“Stumbling on Happiness” Highlights its Elusive Nature

What makes you happy? What’s likely to make you happy in the future? The answers may seem obvious to you, but Daniel Gilbert’s Stumbling on Happiness will show you that they’re actually anything but.


This lively book is not a self-help manual, but a work of psychology written for a popular audience. It’s a book I’ve read more than once, recommended to countless friends, and have continued to think about and reference for years. It will change the way you think – and, more importantly, it will change the way you think about the way you think.

Hopefully, too, it will get you closer to an answer for this critical question: “Why do we so often fail to know what will make us happy in the future?” Anyone who has made a decision or choice only to find that it didn’t make us as happy as we thought it would can relate. (I’d wager that’s everyone, at one time or another.)

There’s no one, single solution for this most basic of problems. Instead, the book describes the many ways that our memories and our imagination work together to, in essence, help us make decisions about the future based on faulty information.

For instance, our memories are not generated by some internal recording device, faithfully taking down each and every bit of info. Instead, and by necessity, memory is a “sophisticated editor that clips and saves key elements of an experience and then uses these elements to rewrite the story each time we ask to reread it.”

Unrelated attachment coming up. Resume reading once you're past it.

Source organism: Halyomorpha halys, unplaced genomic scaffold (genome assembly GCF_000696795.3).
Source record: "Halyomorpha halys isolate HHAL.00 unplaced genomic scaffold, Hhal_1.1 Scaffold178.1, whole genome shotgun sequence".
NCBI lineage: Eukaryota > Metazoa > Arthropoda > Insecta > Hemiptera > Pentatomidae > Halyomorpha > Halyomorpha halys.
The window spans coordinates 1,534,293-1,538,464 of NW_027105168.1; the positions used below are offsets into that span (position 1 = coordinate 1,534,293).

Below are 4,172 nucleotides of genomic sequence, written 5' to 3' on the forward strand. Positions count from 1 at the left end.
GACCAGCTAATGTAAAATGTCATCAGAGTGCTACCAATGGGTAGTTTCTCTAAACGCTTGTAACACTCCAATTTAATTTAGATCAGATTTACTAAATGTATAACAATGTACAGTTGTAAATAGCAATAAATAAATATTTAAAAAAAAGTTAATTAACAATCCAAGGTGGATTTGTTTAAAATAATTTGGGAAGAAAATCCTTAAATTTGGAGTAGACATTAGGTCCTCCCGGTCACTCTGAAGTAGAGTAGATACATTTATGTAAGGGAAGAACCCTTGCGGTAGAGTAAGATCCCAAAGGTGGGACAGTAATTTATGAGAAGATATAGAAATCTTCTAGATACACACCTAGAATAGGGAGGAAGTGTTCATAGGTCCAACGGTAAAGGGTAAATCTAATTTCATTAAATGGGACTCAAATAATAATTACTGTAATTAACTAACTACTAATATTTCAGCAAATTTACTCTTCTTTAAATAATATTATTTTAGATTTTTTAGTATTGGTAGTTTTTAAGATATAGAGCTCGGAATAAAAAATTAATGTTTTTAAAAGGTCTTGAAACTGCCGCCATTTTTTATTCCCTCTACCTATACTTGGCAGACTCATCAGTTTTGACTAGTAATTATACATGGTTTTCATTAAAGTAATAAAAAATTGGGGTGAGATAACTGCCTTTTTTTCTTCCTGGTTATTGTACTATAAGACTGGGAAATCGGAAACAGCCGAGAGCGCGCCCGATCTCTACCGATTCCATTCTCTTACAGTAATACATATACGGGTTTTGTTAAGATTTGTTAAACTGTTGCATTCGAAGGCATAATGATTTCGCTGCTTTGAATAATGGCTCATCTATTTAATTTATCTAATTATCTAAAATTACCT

Think about a time that you experienced something and later shared your memories of it with another person who was also there. While overall you may both remember the event in a similar way, you each have specific memories of it that the other does not. Memory’s subject to suggestion, as well. If the other person points something out from that event that you don’t actually remember, you’re likely to add it to your story of the event anyway, without even realizing it.

The catch for predicting future happiness, then, is that our imagination relies on memory to consider how we’re likely to feel about something down the road, assuming that how we felt about something in the past is how we’ll feel in the future. But for many reasons, we often misremember how we actually felt. Our imaginations also assume, often incorrectly, that our future selves will feel the same as our current selves.

It’s a fascinating subject, and one that will make you reexamine how you make decisions.

(Originally published here: http://msbusiness.com/blog/2014/07/18/book-biz-digging-reasons-happy/)